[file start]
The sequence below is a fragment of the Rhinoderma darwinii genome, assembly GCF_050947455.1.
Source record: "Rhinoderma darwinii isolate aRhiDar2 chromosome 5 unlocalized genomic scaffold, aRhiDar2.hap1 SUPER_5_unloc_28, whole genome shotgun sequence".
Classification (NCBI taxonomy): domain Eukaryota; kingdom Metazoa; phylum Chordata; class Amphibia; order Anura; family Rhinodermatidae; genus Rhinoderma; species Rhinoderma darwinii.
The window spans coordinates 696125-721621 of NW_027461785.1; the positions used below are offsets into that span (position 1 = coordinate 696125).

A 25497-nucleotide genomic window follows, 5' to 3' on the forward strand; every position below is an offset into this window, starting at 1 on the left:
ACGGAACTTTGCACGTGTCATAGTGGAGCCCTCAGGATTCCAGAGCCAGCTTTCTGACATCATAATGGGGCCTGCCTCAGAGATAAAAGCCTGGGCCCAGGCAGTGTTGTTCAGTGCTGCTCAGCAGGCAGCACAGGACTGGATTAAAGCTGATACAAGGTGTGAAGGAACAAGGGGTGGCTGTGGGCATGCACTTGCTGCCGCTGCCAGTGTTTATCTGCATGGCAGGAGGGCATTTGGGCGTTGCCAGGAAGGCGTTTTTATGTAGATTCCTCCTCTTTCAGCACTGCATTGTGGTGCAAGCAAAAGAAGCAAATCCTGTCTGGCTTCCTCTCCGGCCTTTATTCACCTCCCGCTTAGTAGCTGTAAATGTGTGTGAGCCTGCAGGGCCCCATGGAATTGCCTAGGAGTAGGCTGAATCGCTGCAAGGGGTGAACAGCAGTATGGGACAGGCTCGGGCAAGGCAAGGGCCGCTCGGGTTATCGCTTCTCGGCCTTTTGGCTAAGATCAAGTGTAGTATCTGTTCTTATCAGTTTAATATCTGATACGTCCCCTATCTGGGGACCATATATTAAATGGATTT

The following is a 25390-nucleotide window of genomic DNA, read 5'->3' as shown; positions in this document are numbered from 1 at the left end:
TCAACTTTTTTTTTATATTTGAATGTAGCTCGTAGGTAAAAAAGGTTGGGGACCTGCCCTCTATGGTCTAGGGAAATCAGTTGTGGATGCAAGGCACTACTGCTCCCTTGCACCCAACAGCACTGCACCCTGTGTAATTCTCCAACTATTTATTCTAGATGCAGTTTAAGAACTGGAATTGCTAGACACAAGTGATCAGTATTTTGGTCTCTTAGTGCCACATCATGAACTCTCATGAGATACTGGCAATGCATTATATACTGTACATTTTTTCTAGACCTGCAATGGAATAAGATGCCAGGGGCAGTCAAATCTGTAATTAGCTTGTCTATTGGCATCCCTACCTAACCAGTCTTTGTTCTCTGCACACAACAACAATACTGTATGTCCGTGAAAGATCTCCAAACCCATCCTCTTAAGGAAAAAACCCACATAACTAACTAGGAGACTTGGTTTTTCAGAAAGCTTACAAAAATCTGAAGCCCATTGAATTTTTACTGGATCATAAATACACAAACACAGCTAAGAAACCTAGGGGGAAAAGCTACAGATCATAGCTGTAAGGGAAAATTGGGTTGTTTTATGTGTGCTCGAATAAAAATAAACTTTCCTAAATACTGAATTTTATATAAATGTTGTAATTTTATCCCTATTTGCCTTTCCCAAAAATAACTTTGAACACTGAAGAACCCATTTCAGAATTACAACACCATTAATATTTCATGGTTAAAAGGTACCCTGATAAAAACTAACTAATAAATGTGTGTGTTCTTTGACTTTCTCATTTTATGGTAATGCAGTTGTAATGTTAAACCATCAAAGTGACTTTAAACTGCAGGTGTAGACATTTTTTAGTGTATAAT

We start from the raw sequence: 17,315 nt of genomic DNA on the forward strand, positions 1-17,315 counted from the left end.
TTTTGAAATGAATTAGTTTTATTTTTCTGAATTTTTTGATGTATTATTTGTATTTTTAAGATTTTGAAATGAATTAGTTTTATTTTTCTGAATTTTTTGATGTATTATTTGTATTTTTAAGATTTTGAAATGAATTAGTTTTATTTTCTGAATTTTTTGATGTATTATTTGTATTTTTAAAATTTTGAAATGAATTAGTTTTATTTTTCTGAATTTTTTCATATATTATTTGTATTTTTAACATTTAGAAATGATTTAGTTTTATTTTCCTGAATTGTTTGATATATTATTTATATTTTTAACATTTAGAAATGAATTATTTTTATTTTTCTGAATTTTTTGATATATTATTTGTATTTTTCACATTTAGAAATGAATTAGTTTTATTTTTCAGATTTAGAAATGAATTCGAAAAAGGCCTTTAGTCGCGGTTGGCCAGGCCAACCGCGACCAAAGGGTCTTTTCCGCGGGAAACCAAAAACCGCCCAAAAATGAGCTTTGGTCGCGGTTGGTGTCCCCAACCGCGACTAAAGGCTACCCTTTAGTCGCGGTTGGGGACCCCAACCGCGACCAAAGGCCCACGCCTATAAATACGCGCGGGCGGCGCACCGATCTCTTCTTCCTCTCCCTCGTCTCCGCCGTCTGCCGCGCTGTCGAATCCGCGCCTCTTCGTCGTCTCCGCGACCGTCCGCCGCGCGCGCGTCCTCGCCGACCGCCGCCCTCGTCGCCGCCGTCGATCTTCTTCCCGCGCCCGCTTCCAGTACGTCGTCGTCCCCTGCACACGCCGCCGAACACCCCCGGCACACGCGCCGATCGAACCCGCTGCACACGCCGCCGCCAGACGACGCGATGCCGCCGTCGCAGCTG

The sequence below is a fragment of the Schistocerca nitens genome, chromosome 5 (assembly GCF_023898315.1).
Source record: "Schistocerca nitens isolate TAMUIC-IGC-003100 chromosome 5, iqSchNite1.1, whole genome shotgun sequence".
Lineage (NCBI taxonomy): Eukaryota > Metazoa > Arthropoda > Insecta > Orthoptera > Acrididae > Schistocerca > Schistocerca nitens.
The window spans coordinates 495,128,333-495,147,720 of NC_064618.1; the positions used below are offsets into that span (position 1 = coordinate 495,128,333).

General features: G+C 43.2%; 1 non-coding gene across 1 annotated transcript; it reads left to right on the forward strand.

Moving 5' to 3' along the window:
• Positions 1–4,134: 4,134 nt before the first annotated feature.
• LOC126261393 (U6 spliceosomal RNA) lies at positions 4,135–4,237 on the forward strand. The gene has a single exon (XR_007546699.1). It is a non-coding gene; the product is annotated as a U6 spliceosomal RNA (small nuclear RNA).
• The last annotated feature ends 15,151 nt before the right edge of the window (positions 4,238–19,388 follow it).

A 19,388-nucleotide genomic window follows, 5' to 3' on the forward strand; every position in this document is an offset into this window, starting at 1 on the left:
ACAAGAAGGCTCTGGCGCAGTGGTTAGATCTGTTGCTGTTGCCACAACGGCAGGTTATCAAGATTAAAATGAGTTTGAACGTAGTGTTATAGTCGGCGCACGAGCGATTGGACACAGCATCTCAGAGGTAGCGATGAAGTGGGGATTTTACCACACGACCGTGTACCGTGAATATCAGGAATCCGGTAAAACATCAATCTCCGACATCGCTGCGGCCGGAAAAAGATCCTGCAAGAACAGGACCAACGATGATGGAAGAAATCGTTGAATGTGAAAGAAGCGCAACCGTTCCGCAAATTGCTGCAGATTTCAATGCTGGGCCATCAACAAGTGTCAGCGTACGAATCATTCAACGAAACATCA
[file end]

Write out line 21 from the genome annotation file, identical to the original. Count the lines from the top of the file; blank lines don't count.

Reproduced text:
ACAAGAAGGCTCTGGCGCAGTGGTTAGATCTGTTGCTGTTGCCACAACGGCAGGTTATCAAGATTAAAATGAGTTTGAACGTAGTGTTATAGTCGGCGCACGAGCGATTGGACACAGCATCTCAGAGGTAGCGATGAAGTGGGGATTTTACCACACGACCGTGTACCGTGAATATCAGGAATCCGGTAAAACATCAATCTCCGACATCGCTGCGGCCGGAAAAAGATCCTGCAAGAACAGGACCAACGATGATGGAAGAAATCGTTGAATGTGAAAGAAGCGCAACCGTTCCGCAAATTGCTGCAGATTTCAATGCTGGGCCATCAACAAGTGTCAGCGTACGAATCATTCAACGAAACATCA